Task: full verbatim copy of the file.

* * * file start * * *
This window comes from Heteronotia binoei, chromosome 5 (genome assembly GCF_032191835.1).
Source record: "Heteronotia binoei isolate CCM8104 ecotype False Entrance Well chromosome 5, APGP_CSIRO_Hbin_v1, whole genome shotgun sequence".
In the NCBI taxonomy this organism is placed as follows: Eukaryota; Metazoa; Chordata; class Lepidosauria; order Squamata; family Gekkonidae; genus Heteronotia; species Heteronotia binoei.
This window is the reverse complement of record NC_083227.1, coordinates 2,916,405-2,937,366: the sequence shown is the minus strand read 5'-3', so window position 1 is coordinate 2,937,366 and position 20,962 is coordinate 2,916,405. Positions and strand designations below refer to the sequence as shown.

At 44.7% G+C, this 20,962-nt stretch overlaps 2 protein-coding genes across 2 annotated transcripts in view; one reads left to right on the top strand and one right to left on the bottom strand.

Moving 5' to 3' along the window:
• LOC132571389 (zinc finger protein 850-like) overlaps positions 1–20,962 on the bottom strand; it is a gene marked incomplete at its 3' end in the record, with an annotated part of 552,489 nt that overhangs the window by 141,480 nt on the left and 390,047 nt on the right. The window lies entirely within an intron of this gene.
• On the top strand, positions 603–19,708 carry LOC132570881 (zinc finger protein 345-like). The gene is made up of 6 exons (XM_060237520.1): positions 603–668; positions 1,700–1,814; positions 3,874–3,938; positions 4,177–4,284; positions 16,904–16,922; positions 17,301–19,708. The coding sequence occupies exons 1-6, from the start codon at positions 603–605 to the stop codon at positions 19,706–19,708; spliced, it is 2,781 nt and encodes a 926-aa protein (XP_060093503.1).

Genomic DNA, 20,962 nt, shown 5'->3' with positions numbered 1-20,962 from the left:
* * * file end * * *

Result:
This window comes from Heteronotia binoei, chromosome 5 (genome assembly GCF_032191835.1).
Source record: "Heteronotia binoei isolate CCM8104 ecotype False Entrance Well chromosome 5, APGP_CSIRO_Hbin_v1, whole genome shotgun sequence".
In the NCBI taxonomy this organism is placed as follows: Eukaryota; Metazoa; Chordata; class Lepidosauria; order Squamata; family Gekkonidae; genus Heteronotia; species Heteronotia binoei.
This window is the reverse complement of record NC_083227.1, coordinates 2,916,405-2,937,366: the sequence shown is the minus strand read 5'-3', so window position 1 is coordinate 2,937,366 and position 20,962 is coordinate 2,916,405. Positions and strand designations below refer to the sequence as shown.

At 44.7% G+C, this 20,962-nt stretch overlaps 2 protein-coding genes across 2 annotated transcripts in view; one reads left to right on the top strand and one right to left on the bottom strand.

Moving 5' to 3' along the window:
• LOC132571389 (zinc finger protein 850-like) overlaps positions 1–20,962 on the bottom strand; it is a gene marked incomplete at its 3' end in the record, with an annotated part of 552,489 nt that overhangs the window by 141,480 nt on the left and 390,047 nt on the right. The window lies entirely within an intron of this gene.
• On the top strand, positions 603–19,708 carry LOC132570881 (zinc finger protein 345-like). The gene is made up of 6 exons (XM_060237520.1): positions 603–668; positions 1,700–1,814; positions 3,874–3,938; positions 4,177–4,284; positions 16,904–16,922; positions 17,301–19,708. The coding sequence occupies exons 1-6, from the start codon at positions 603–605 to the stop codon at positions 19,706–19,708; spliced, it is 2,781 nt and encodes a 926-aa protein (XP_060093503.1).

Genomic DNA, 20,962 nt, shown 5'->3' with positions numbered 1-20,962 from the left: